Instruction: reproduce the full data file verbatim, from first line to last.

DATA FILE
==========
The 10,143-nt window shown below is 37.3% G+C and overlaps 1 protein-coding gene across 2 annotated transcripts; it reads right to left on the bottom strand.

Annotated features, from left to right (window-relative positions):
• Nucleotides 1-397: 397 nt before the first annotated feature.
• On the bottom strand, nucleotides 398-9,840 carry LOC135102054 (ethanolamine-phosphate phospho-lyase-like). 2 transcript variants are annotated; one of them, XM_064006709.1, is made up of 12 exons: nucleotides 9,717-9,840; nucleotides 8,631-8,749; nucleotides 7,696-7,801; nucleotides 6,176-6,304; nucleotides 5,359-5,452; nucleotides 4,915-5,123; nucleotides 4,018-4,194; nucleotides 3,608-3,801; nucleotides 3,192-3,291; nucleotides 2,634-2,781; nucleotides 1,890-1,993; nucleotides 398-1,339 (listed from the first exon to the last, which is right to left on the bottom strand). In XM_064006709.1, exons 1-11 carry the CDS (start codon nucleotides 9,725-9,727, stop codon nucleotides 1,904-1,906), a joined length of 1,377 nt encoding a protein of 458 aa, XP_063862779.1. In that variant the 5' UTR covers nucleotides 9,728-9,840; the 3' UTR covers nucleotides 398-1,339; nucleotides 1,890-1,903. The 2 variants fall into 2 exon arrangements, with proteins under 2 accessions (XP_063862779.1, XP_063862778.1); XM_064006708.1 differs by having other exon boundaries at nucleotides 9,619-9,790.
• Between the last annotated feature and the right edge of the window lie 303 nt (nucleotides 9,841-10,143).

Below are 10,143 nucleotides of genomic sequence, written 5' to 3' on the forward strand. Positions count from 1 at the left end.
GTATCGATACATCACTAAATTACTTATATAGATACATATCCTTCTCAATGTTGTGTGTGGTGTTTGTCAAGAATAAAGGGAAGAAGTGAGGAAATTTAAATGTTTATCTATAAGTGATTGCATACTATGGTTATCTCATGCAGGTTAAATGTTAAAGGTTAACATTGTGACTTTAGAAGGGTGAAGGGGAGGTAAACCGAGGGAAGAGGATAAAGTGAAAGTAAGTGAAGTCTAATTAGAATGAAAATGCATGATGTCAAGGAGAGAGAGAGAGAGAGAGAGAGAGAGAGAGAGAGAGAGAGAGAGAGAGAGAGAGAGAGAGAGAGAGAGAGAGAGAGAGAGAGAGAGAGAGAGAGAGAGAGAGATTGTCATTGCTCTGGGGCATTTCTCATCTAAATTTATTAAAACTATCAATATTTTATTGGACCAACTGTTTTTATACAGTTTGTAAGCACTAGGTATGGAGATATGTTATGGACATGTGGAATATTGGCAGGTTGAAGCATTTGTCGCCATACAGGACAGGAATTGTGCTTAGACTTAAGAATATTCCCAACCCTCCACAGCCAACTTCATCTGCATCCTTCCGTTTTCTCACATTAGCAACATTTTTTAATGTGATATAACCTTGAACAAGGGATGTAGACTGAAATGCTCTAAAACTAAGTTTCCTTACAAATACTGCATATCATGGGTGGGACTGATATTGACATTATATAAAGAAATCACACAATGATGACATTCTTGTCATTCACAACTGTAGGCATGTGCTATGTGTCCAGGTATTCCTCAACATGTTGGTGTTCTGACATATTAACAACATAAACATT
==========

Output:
The 10,143-nt window shown below is 37.3% G+C and overlaps 1 protein-coding gene across 2 annotated transcripts; it reads right to left on the bottom strand.

Annotated features, from left to right (window-relative positions):
• Nucleotides 1-397: 397 nt before the first annotated feature.
• On the bottom strand, nucleotides 398-9,840 carry LOC135102054 (ethanolamine-phosphate phospho-lyase-like). 2 transcript variants are annotated; one of them, XM_064006709.1, is made up of 12 exons: nucleotides 9,717-9,840; nucleotides 8,631-8,749; nucleotides 7,696-7,801; nucleotides 6,176-6,304; nucleotides 5,359-5,452; nucleotides 4,915-5,123; nucleotides 4,018-4,194; nucleotides 3,608-3,801; nucleotides 3,192-3,291; nucleotides 2,634-2,781; nucleotides 1,890-1,993; nucleotides 398-1,339 (listed from the first exon to the last, which is right to left on the bottom strand). In XM_064006709.1, exons 1-11 carry the CDS (start codon nucleotides 9,725-9,727, stop codon nucleotides 1,904-1,906), a joined length of 1,377 nt encoding a protein of 458 aa, XP_063862779.1. In that variant the 5' UTR covers nucleotides 9,728-9,840; the 3' UTR covers nucleotides 398-1,339; nucleotides 1,890-1,903. The 2 variants fall into 2 exon arrangements, with proteins under 2 accessions (XP_063862779.1, XP_063862778.1); XM_064006708.1 differs by having other exon boundaries at nucleotides 9,619-9,790.
• Between the last annotated feature and the right edge of the window lie 303 nt (nucleotides 9,841-10,143).

Below are 10,143 nucleotides of genomic sequence, written 5' to 3' on the forward strand. Positions count from 1 at the left end.
GTATCGATACATCACTAAATTACTTATATAGATACATATCCTTCTCAATGTTGTGTGTGGTGTTTGTCAAGAATAAAGGGAAGAAGTGAGGAAATTTAAATGTTTATCTATAAGTGATTGCATACTATGGTTATCTCATGCAGGTTAAATGTTAAAGGTTAACATTGTGACTTTAGAAGGGTGAAGGGGAGGTAAACCGAGGGAAGAGGATAAAGTGAAAGTAAGTGAAGTCTAATTAGAATGAAAATGCATGATGTCAAGGAGAGAGAGAGAGAGAGAGAGAGAGAGAGAGAGAGAGAGAGAGAGAGAGAGAGAGAGAGAGAGAGAGAGAGAGAGAGAGAGAGAGAGAGAGAGAGAGAGAGAGATTGTCATTGCTCTGGGGCATTTCTCATCTAAATTTATTAAAACTATCAATATTTTATTGGACCAACTGTTTTTATACAGTTTGTAAGCACTAGGTATGGAGATATGTTATGGACATGTGGAATATTGGCAGGTTGAAGCATTTGTCGCCATACAGGACAGGAATTGTGCTTAGACTTAAGAATATTCCCAACCCTCCACAGCCAACTTCATCTGCATCCTTCCGTTTTCTCACATTAGCAACATTTTTTAATGTGATATAACCTTGAACAAGGGATGTAGACTGAAATGCTCTAAAACTAAGTTTCCTTACAAATACTGCATATCATGGGTGGGACTGATATTGACATTATATAAAGAAATCACACAATGATGACATTCTTGTCATTCACAACTGTAGGCATGTGCTATGTGTCCAGGTATTCCTCAACATGTTGGTGTTCTGACATATTAACAACATAAACATT